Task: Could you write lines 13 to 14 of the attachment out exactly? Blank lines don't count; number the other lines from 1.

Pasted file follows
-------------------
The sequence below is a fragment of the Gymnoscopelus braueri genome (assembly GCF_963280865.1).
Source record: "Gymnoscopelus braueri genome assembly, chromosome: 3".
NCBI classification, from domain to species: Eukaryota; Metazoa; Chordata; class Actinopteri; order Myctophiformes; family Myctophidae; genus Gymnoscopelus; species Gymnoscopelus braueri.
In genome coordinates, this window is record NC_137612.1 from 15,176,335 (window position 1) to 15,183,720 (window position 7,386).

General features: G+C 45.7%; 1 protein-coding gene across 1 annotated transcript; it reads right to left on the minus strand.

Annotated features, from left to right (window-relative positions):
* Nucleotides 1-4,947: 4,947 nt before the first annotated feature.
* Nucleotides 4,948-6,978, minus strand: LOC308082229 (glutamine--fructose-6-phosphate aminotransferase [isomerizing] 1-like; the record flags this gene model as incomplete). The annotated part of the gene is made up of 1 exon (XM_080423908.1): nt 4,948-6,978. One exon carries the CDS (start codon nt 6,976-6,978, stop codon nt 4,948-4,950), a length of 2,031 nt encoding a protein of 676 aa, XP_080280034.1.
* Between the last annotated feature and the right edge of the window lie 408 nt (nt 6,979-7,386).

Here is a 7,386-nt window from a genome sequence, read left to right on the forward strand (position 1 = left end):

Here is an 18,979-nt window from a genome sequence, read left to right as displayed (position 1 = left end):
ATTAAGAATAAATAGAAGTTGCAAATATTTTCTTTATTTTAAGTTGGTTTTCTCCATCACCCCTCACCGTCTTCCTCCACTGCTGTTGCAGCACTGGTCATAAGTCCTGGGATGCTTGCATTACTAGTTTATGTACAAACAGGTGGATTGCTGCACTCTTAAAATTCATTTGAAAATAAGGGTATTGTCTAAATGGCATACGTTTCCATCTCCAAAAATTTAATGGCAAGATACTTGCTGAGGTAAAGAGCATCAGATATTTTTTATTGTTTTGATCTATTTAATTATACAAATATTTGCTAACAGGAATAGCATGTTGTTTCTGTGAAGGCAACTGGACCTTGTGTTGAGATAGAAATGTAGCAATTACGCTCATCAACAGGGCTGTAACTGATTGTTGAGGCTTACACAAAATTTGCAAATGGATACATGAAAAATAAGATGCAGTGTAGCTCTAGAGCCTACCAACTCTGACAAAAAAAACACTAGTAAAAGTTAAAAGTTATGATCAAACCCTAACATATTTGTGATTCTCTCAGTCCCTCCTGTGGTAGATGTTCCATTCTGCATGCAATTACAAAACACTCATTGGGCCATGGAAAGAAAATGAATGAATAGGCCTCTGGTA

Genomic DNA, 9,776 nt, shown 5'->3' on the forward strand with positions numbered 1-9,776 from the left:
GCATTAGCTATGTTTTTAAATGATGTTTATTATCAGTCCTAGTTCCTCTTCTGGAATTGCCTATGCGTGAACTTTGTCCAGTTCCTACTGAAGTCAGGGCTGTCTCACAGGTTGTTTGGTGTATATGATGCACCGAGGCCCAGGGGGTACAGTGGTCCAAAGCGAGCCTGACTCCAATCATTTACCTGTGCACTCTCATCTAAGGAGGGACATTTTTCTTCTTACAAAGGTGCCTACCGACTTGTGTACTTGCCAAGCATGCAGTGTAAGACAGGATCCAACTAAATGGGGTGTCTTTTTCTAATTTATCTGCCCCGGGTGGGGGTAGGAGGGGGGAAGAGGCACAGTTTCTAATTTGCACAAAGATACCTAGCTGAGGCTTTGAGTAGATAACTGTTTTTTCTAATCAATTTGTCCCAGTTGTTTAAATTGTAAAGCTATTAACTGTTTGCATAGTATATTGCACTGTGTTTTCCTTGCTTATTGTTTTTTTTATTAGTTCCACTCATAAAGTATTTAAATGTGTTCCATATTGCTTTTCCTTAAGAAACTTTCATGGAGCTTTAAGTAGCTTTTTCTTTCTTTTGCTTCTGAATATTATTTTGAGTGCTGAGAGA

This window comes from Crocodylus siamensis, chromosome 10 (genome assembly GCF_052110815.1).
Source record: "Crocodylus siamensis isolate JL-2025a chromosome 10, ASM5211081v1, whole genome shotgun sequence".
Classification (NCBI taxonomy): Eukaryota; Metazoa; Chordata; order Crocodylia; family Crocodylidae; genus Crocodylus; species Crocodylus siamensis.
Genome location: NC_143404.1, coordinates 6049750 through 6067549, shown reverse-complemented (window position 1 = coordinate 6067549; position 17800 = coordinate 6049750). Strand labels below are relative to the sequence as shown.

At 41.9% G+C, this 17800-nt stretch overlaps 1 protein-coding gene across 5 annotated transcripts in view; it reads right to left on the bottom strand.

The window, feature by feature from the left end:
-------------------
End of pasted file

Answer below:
Genomic DNA, 9,776 nt, shown 5'->3' on the forward strand with positions numbered 1-9,776 from the left:
GCATTAGCTATGTTTTTAAATGATGTTTATTATCAGTCCTAGTTCCTCTTCTGGAATTGCCTATGCGTGAACTTTGTCCAGTTCCTACTGAAGTCAGGGCTGTCTCACAGGTTGTTTGGTGTATATGATGCACCGAGGCCCAGGGGGTACAGTGGTCCAAAGCGAGCCTGACTCCAATCATTTACCTGTGCACTCTCATCTAAGGAGGGACATTTTTCTTCTTACAAAGGTGCCTACCGACTTGTGTACTTGCCAAGCATGCAGTGTAAGACAGGATCCAACTAAATGGGGTGTCTTTTTCTAATTTATCTGCCCCGGGTGGGGGTAGGAGGGGGGAAGAGGCACAGTTTCTAATTTGCACAAAGATACCTAGCTGAGGCTTTGAGTAGATAACTGTTTTTTCTAATCAATTTGTCCCAGTTGTTTAAATTGTAAAGCTATTAACTGTTTGCATAGTATATTGCACTGTGTTTTCCTTGCTTATTGTTTTTTTTATTAGTTCCACTCATAAAGTATTTAAATGTGTTCCATATTGCTTTTCCTTAAGAAACTTTCATGGAGCTTTAAGTAGCTTTTTCTTTCTTTTGCTTCTGAATATTATTTTGAGTGCTGAGAGA